Taking iron supplements, as they may promote constipation

Hormones, including progesterone and estrogen, which can affect elimination frequency

Medical conditions like Crohn’s disease, colitis or even the flu, which can change how often you poop

How You Eat Is Directly Related to How You Poop

What you eat or don’t eat has a big impact on how your digestive system works. Eating plenty of fiber-rich vegetables is an important way to help ensure regularity, and at the same time, grains contain antinutrients as well as sticky proteins like gluten that can cause constipation and, worse, may contain lectins that can lead to worse problems, such as leaky gut. Processed foods are harmful to even the healthiest colon. Perfect Origins lists its own “worst of the worst”:

“Pepsi and Coke. Greasy [CAFO] burgers and fries. Pizza. Fried chicken. Sugary drinks from your neighborhood Starbucks. They’re loaded with artificial ingredients: hard-to-pronounce chemical agents like pyridoxine hydrochloride, sucralose and dipotassium phosphate.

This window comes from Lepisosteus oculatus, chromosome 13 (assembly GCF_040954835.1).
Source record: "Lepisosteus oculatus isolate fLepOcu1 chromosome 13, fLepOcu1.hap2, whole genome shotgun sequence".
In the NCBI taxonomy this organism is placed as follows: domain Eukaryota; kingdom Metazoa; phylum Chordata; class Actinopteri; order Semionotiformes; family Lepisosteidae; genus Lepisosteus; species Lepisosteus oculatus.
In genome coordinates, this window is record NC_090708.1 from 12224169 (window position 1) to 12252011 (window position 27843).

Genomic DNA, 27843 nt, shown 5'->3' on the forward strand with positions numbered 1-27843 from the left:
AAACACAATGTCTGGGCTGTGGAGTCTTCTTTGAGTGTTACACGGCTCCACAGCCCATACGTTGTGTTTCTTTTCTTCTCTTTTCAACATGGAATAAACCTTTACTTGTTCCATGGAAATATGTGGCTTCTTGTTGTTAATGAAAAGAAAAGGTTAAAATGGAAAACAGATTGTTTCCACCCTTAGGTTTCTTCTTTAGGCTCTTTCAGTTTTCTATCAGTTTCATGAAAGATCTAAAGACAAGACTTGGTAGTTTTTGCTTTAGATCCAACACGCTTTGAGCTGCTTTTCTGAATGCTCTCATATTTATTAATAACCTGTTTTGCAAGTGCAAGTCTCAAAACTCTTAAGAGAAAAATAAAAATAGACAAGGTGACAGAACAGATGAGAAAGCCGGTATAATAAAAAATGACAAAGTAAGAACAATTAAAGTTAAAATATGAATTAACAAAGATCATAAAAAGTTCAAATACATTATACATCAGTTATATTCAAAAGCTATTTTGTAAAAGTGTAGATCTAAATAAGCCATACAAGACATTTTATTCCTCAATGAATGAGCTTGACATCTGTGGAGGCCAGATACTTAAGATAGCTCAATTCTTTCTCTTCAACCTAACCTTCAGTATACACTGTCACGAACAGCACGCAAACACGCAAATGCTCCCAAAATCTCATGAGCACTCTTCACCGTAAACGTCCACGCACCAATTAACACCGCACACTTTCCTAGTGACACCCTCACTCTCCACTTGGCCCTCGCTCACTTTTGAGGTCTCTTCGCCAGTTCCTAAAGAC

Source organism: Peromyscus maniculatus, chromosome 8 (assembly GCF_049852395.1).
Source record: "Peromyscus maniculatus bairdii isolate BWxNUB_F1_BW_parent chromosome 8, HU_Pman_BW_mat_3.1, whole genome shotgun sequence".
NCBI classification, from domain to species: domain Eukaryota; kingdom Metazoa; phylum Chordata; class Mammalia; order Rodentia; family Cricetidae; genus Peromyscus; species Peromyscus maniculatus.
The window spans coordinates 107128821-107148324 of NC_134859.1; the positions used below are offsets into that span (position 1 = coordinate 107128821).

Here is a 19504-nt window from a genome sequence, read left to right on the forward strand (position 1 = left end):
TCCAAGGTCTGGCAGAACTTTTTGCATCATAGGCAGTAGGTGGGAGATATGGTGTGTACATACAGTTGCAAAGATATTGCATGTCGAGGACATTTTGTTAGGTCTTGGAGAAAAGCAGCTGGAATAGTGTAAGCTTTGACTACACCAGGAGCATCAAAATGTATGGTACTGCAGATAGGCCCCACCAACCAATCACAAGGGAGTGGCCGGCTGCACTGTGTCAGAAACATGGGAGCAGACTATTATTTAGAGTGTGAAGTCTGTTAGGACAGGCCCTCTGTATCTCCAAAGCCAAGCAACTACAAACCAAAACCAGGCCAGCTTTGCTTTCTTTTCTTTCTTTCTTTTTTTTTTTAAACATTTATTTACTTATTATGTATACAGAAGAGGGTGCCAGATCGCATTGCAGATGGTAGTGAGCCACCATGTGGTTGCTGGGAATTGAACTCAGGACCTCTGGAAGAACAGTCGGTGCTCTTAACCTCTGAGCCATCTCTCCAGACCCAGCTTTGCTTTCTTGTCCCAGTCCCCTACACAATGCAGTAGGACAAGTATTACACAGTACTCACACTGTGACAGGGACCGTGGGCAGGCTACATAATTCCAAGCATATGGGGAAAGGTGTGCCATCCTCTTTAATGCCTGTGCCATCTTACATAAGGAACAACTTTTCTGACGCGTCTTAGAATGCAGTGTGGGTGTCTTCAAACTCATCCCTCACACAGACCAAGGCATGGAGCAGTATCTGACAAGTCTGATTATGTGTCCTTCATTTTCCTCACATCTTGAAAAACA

They’re low in fiber. So they sit in your gut for days. Weeks. And can lead to severe constipation. These ultra-processed foods aren’t found in nature. They’re cooked up in labs run by mega-rich food companies. And they slam the brakes on your body’s natural ability to digest and eliminate waste.”6

How Well You Poop May Be Related to Your Position When You Poop

You may never have given it a thought, but before toilets came along, and definitely in earlier eras and certain geographical areas of the world today, people used a completely different set of muscles when they prepared to poop. Unfortunately, in today’s modern world, one reason elderly people enter nursing homes is because their leg muscles are too weak for them to stand after using the toilet.

Today, more people than ever are sitting to empty their bowels as opposed to getting into a squatting position. However, sitting can inhibit how completely you’re able to get rid of waste. Experts say sitting actually impedes your body’s ability to eliminate everything inside your colon that needs to come out. In most places in the world, squatting so that your knees are closer to your chest as opposed to perpendicular (at a 90-degree angle) is still the natural arrangement of the body to optimize elimination.